Posted by: lucylightning | December 26, 2012

Jack Reacher

by Lucy Leitner

The latest entry in Pittsburgh’s Hollywood invasion, Jack Reacher is an unfairly maligned action-crime flick that makes full use the location scenery. 

With only a 61% rating on Rotten Tomatoes, the film that centers on a spree shooting has fallen victim to terrible timing and lingering annoyance with its 5’7″ star Tom Cruise. Many reviews for this movie make it seem that height is the single most important requirement for casting. The Jack Reacher of Lee Child’s novels is an intimidating 6’5″, which is apparently more of a stretch than Cate Blanchett as Bob Dylan.

But that’s the movies. Sylvester Stallone has been doing it for years. Certain camera angles and effects can make Prince look like he’s more suitable to play in the NBA than even Charlie Murphy claims he is. And it’s not like director Christopher McQuarrie indiscriminately cast some short guy to play the ex-Army tough guy Reacher. He didn’t cast Danny DeVito. He cast Tom Cruise, a veteran action star and three-time Academy Award nominee. No matter how much the “editors” who run US Weekly enjoy putting him on the cover, he has still been competently handling big-time roles for the past three decades.

It’s actually more difficult to remember the couch jumping and the aliens while watching Tom Cruise than it is to get lost in the character. He’s reached that point in his career where he can be a franchise as well as sing Def Leppard and dance to Flo Rida. We should all be so lucky.

Cruise seems to be having fun playing Jack Reacher, an ex-military cop turned drifter who comes to Pittsburgh to investigate a spree shooting by a trained sniper. He teams up with the suspect’s busty defense attorney Helen Rodin (Rosamund Pike) when elements of the crime seem to be a little less clear cut than the Law & Order episode it could have been. What differentiates the film from standard police procedural is the charm of the morally ambiguous Reacher and the sinister nature of a villain played by Werner Herzog who chewed off his own fingers while a prisoner in Siberia.

Jack Reacher is clearly meant as the first installment. It is a singular movie that leaves a high body count and little revelations about who Reacher is other than what we can see. It is reminiscent of the Girl with the Dragon Tattoo movies — a franchise that began with a brutal one-off crime in which the eponymous character becomes involved.  I suspect that, like the chronicles of Lisbeth Selander, the next movies in the Jack Reacher saga will delve deeper into the character himself. Future crimes will likely have to do with his past. And, for that reason, will likely not be set in Pittsburgh. And with the havoc he creates in the Steel City, he’s between Kordell Stewart and Jaromir Jagr on the likely-to-be-invited-back scale.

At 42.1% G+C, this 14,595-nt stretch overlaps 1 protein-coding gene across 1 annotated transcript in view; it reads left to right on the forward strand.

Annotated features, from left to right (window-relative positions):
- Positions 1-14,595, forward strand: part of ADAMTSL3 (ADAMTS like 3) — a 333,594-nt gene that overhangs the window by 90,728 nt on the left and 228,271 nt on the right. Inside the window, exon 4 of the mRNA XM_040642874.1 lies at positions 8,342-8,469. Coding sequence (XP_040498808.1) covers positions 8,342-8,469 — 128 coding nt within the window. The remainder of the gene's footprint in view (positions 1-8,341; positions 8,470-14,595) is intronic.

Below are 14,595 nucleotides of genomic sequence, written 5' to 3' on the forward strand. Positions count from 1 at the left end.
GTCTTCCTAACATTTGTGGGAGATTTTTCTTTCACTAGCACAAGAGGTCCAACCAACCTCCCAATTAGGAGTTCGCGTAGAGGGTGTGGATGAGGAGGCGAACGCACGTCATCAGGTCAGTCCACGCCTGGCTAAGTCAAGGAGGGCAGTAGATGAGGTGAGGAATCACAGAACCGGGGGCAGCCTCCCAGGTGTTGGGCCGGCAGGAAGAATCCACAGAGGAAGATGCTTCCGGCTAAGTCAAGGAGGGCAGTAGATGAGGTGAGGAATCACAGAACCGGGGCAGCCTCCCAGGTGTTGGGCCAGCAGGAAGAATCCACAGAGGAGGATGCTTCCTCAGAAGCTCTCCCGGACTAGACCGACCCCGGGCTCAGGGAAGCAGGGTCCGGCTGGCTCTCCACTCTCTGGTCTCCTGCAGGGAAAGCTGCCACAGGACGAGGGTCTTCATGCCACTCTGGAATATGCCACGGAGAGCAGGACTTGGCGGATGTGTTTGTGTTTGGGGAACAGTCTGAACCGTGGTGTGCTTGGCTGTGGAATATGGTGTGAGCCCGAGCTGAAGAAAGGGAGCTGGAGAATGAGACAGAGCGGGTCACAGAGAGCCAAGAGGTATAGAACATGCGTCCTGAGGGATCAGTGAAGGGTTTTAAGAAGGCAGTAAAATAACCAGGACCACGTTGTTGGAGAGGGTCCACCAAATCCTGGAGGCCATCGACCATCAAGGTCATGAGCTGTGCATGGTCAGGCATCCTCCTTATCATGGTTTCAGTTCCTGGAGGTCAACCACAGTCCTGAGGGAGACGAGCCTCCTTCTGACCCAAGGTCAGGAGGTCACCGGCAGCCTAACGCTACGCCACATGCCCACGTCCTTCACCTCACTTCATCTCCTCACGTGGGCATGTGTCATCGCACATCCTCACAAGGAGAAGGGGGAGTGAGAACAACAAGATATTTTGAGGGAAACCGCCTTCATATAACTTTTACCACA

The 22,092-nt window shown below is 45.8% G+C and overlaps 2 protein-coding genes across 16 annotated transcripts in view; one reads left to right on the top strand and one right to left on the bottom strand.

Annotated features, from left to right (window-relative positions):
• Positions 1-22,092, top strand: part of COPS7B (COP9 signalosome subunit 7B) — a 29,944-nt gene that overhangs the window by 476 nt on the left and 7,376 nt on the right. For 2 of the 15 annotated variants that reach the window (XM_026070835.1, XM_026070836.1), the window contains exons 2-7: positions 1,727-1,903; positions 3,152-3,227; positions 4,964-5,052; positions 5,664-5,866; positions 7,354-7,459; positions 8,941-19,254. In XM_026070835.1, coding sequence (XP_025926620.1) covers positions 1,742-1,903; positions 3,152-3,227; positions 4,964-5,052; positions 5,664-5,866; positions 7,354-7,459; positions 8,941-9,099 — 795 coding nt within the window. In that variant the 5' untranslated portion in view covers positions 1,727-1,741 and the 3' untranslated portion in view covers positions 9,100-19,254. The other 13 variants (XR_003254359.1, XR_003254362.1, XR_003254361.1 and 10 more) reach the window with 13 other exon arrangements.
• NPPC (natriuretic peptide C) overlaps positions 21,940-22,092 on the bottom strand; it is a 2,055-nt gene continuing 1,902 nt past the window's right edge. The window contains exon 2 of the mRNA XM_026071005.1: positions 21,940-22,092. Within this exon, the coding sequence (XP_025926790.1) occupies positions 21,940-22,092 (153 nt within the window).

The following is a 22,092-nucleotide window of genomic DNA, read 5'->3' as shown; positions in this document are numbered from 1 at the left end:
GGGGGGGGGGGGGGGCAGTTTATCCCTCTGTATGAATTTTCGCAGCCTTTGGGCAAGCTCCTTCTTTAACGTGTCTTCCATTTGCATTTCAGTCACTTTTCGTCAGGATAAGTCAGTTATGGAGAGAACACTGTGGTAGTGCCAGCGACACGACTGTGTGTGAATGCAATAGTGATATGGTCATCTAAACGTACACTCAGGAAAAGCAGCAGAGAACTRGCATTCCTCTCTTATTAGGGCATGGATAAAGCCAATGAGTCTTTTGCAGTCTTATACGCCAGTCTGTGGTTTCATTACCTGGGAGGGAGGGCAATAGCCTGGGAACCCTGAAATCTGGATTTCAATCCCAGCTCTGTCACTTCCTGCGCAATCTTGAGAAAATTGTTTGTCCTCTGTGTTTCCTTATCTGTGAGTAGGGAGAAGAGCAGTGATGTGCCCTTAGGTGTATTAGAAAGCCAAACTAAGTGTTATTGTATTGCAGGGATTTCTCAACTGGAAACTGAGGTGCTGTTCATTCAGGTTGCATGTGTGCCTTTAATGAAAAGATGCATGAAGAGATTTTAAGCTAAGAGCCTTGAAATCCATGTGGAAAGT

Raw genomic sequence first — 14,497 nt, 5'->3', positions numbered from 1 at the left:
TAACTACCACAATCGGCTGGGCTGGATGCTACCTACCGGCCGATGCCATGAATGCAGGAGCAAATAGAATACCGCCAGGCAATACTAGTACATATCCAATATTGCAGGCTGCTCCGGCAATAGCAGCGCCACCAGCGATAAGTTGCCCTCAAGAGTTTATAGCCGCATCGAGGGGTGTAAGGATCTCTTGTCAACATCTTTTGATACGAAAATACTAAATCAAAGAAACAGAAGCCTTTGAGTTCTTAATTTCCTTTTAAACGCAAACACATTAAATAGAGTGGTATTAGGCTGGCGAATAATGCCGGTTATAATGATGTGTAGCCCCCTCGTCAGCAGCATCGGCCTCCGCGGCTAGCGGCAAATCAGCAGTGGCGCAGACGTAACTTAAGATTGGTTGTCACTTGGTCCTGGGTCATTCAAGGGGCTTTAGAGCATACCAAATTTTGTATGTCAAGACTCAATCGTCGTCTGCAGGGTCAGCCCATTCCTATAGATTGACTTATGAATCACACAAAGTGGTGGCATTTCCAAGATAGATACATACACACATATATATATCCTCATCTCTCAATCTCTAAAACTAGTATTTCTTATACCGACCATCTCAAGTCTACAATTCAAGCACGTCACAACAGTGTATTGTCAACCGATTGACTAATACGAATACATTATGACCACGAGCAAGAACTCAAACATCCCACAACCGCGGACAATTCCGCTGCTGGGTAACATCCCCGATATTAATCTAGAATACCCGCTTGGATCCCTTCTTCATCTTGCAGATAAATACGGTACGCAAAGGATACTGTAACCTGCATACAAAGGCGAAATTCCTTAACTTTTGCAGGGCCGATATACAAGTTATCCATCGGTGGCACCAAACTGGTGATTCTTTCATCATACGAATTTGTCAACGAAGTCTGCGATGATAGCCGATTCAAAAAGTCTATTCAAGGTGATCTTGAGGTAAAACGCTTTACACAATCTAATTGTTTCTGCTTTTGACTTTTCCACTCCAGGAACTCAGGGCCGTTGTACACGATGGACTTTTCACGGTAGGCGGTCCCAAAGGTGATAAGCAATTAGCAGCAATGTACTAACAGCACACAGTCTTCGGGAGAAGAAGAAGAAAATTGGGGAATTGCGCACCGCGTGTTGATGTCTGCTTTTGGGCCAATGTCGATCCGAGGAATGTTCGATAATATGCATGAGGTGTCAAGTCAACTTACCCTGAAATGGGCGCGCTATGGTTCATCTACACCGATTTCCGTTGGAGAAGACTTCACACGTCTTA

Jack Reacher does not incorporate Pittsburgh into its core, but merely uses it as a backdrop for the opening credits and car chases. The Pittsburgh in the movie is not glorified—only the most superficial aspects are used. It does not have a Pittsburgh feel, which is a good thing for a movie dealing with spree killers, shadowy corporations, sketchy law enforcement, and meth rings. It is also not as epic as other recent Pittsburgh flicks. It doesn’t begin Act II with home plate at PNC Park exploding and sucking Rod Barajas into depths lower than his batting average. Instead, it features bar fights with photogenic meth dealers spilling onto Smallman Street and wrong-way driving through the Armstrong Tunnels, along with Pittsburgh staples like outdated parking meters, omnipresent road closures, and vans stopped in the middle of the Fort Pitt Bridge.

Jack Reacher is not James Bond. The role will not be passed down from generation to generation. It’s an entertaining, enigmatic character with that elusive esprit d’escalier that should be good for two or three more flicks.

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